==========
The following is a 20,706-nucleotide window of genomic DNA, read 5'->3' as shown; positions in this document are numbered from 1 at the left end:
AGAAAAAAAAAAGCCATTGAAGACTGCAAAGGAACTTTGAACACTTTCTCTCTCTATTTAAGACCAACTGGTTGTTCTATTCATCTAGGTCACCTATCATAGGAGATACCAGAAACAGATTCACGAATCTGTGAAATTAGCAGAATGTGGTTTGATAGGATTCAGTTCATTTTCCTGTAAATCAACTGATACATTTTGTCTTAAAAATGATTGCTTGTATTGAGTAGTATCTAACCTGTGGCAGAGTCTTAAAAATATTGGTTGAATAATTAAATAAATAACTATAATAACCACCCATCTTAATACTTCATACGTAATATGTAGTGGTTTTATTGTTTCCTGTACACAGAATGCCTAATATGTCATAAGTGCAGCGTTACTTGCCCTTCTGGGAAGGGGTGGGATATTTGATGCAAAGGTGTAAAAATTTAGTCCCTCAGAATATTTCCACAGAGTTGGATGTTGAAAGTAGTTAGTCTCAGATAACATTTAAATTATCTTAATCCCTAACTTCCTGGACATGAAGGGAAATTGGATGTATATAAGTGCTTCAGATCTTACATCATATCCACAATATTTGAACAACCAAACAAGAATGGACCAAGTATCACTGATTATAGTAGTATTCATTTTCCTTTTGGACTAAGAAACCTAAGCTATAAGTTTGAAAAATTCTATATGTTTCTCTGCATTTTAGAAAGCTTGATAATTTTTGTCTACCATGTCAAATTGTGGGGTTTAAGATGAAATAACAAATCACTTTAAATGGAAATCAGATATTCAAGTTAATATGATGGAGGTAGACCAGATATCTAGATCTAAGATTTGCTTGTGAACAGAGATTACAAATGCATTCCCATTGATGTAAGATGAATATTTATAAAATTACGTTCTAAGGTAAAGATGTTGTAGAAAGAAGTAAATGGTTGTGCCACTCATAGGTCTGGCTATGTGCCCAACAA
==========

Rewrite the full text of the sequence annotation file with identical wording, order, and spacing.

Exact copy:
The following is a 20,706-nucleotide window of genomic DNA, read 5'->3' as shown; positions in this document are numbered from 1 at the left end:
AGAAAAAAAAAAGCCATTGAAGACTGCAAAGGAACTTTGAACACTTTCTCTCTCTATTTAAGACCAACTGGTTGTTCTATTCATCTAGGTCACCTATCATAGGAGATACCAGAAACAGATTCACGAATCTGTGAAATTAGCAGAATGTGGTTTGATAGGATTCAGTTCATTTTCCTGTAAATCAACTGATACATTTTGTCTTAAAAATGATTGCTTGTATTGAGTAGTATCTAACCTGTGGCAGAGTCTTAAAAATATTGGTTGAATAATTAAATAAATAACTATAATAACCACCCATCTTAATACTTCATACGTAATATGTAGTGGTTTTATTGTTTCCTGTACACAGAATGCCTAATATGTCATAAGTGCAGCGTTACTTGCCCTTCTGGGAAGGGGTGGGATATTTGATGCAAAGGTGTAAAAATTTAGTCCCTCAGAATATTTCCACAGAGTTGGATGTTGAAAGTAGTTAGTCTCAGATAACATTTAAATTATCTTAATCCCTAACTTCCTGGACATGAAGGGAAATTGGATGTATATAAGTGCTTCAGATCTTACATCATATCCACAATATTTGAACAACCAAACAAGAATGGACCAAGTATCACTGATTATAGTAGTATTCATTTTCCTTTTGGACTAAGAAACCTAAGCTATAAGTTTGAAAAATTCTATATGTTTCTCTGCATTTTAGAAAGCTTGATAATTTTTGTCTACCATGTCAAATTGTGGGGTTTAAGATGAAATAACAAATCACTTTAAATGGAAATCAGATATTCAAGTTAATATGATGGAGGTAGACCAGATATCTAGATCTAAGATTTGCTTGTGAACAGAGATTACAAATGCATTCCCATTGATGTAAGATGAATATTTATAAAATTACGTTCTAAGGTAAAGATGTTGTAGAAAGAAGTAAATGGTTGTGCCACTCATAGGTCTGGCTATGTGCCCAACAA